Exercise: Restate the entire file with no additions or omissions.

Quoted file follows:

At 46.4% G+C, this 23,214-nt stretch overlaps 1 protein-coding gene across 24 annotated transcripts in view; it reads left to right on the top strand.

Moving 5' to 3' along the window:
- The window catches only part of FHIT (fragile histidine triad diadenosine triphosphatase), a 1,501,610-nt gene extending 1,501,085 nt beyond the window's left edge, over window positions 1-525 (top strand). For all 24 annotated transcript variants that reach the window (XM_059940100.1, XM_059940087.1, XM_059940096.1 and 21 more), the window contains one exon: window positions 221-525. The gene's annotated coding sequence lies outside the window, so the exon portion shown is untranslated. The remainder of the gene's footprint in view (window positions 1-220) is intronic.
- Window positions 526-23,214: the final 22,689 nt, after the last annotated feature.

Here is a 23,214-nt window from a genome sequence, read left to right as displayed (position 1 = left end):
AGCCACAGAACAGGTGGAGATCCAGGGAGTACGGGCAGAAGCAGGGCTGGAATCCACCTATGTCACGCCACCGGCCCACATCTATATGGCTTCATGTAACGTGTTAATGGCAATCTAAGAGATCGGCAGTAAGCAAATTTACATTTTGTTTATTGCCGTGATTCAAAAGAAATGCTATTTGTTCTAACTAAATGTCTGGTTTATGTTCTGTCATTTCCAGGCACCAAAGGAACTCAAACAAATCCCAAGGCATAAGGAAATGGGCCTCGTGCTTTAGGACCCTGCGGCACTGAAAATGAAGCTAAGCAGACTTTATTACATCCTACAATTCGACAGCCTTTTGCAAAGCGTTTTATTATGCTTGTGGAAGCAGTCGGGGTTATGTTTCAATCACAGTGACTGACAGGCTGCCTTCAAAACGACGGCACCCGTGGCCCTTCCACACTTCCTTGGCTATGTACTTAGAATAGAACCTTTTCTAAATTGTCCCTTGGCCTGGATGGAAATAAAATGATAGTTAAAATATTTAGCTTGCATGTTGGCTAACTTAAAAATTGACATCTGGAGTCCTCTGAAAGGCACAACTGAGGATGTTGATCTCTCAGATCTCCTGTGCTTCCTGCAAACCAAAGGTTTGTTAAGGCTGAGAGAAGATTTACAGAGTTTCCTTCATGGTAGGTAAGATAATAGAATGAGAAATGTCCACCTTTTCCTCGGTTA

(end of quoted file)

At 46.4% G+C, this 23,214-nt stretch overlaps 1 protein-coding gene across 24 annotated transcripts in view; it reads left to right on the top strand.

Moving 5' to 3' along the window:
- The window catches only part of FHIT (fragile histidine triad diadenosine triphosphatase), a 1,501,610-nt gene extending 1,501,085 nt beyond the window's left edge, over window positions 1-525 (top strand). For all 24 annotated transcript variants that reach the window (XM_059940100.1, XM_059940087.1, XM_059940096.1 and 21 more), the window contains one exon: window positions 221-525. The gene's annotated coding sequence lies outside the window, so the exon portion shown is untranslated. The remainder of the gene's footprint in view (window positions 1-220) is intronic.
- Window positions 526-23,214: the final 22,689 nt, after the last annotated feature.

Here is a 23,214-nt window from a genome sequence, read left to right as displayed (position 1 = left end):
AGCCACAGAACAGGTGGAGATCCAGGGAGTACGGGCAGAAGCAGGGCTGGAATCCACCTATGTCACGCCACCGGCCCACATCTATATGGCTTCATGTAACGTGTTAATGGCAATCTAAGAGATCGGCAGTAAGCAAATTTACATTTTGTTTATTGCCGTGATTCAAAAGAAATGCTATTTGTTCTAACTAAATGTCTGGTTTATGTTCTGTCATTTCCAGGCACCAAAGGAACTCAAACAAATCCCAAGGCATAAGGAAATGGGCCTCGTGCTTTAGGACCCTGCGGCACTGAAAATGAAGCTAAGCAGACTTTATTACATCCTACAATTCGACAGCCTTTTGCAAAGCGTTTTATTATGCTTGTGGAAGCAGTCGGGGTTATGTTTCAATCACAGTGACTGACAGGCTGCCTTCAAAACGACGGCACCCGTGGCCCTTCCACACTTCCTTGGCTATGTACTTAGAATAGAACCTTTTCTAAATTGTCCCTTGGCCTGGATGGAAATAAAATGATAGTTAAAATATTTAGCTTGCATGTTGGCTAACTTAAAAATTGACATCTGGAGTCCTCTGAAAGGCACAACTGAGGATGTTGATCTCTCAGATCTCCTGTGCTTCCTGCAAACCAAAGGTTTGTTAAGGCTGAGAGAAGATTTACAGAGTTTCCTTCATGGTAGGTAAGATAATAGAATGAGAAATGTCCACCTTTTCCTCGGTTA